Dr Carl O'Brien: I am a scientist, not a politician or a Minister, so I do not know how it will work. The thinking behind it is that, as we move towards fully implementing the landing obligation next year, there will be some serious issues with choke species, as the Minister mentioned. My understanding of the discard prevention charging scheme is that you have two options: you either have such a scheme or you tie vessels up. As soon as you have fished your quota, you can no longer go to sea because you will not have the ability to discard, which means you will not have the ability to land quota.
The discard prevention scheme is a way of saying to fishermen, “If you have good ideas for selectivity measures or ways of mitigating large amounts of discard and you want to use those measures, if you catch a small amount of over-quota catch, through this scheme you can be charged and incentivised to carry on fishing.” Where the scheme moves from being an incentive to being a penalty is that if you habitually overfish, there must be a point at which it is a penalty to you and you have to stop doing it. Clearly, you would have to manage quota in such a way that the system can cope with that bit of overfishing. But in principle, it is a good idea.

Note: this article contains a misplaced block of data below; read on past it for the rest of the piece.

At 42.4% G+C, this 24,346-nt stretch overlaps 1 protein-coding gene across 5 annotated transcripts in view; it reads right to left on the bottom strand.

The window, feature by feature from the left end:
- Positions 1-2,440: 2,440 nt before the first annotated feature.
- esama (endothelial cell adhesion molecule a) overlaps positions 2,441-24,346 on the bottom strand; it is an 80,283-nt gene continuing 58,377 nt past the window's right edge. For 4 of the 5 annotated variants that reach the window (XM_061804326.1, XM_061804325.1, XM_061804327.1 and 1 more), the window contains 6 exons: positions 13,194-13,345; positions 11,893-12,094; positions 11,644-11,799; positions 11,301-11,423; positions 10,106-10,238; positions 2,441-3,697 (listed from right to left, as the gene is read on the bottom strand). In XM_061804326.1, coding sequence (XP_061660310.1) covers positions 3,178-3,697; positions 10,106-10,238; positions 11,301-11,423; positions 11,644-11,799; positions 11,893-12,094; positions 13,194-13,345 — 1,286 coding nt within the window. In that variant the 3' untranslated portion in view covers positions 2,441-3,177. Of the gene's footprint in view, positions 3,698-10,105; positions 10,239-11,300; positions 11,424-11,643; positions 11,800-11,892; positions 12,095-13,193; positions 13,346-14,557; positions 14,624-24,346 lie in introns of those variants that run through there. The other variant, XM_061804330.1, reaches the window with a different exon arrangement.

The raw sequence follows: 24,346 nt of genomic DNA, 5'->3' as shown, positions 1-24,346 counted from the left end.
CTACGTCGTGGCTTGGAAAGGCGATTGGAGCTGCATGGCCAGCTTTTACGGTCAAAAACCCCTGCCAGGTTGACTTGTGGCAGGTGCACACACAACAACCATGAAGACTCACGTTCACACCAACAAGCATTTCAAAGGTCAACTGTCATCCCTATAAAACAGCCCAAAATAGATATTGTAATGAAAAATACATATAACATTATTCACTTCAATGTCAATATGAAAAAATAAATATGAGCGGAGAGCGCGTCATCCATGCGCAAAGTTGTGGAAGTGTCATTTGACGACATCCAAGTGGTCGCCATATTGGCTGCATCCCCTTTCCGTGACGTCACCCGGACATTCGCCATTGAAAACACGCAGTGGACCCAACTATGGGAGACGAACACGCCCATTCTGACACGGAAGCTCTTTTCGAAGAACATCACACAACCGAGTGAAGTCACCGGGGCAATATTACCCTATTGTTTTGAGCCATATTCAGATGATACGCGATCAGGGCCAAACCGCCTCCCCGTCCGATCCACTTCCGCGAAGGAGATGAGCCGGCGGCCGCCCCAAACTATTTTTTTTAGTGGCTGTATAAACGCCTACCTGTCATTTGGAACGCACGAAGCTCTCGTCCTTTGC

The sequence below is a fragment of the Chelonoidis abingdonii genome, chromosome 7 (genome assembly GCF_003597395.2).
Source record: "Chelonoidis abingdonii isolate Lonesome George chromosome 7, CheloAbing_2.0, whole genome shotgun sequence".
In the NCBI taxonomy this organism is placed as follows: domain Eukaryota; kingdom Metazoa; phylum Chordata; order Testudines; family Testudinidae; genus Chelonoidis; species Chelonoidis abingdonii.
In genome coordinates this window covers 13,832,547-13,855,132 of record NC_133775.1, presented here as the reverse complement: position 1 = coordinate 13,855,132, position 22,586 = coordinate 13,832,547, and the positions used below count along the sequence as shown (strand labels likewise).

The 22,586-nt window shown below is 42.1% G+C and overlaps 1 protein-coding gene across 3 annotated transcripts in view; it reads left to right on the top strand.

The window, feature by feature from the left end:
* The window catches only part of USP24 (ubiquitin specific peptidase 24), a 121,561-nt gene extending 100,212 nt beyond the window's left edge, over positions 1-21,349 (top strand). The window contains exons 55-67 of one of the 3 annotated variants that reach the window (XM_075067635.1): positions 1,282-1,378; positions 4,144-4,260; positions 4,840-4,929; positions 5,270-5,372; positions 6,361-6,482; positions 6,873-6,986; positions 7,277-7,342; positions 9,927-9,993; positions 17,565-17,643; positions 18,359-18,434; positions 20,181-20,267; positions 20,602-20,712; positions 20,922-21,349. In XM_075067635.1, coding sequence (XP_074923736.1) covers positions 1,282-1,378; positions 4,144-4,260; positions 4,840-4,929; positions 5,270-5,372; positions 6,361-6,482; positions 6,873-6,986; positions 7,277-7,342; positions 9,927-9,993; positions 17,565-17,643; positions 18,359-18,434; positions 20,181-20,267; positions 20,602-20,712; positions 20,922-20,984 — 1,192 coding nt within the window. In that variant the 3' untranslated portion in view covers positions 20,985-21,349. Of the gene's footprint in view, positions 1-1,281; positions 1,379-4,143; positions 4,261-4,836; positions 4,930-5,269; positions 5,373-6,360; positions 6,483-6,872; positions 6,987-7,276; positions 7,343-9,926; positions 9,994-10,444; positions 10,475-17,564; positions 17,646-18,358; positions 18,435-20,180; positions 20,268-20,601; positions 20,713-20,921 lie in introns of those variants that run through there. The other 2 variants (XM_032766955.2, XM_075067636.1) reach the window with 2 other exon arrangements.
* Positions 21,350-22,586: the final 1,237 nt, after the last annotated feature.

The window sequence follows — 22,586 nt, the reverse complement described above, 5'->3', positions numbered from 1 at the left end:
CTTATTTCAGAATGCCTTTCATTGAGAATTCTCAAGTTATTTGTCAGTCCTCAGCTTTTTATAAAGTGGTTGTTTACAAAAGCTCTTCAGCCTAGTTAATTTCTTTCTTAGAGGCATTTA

Dr Carl O'Brien: The easiest answer to that is that, in 2003, MAFF created the fisheries science partnership, which is still funded by DEFRA. We asked fishermen for their ideas on specific projects. A lot of the ideas are selectivity measures, but we had a project a few years ago where there was an emerging cuttlefish fishery down in the south-west. The fisheries science partnership was used as a way for the fisherman to work with scientists to see the viability of a cuttlefish industry down there. The problem with cuttlefish is that they come and go. They had a couple of years of quite high catches, but then basically they died away.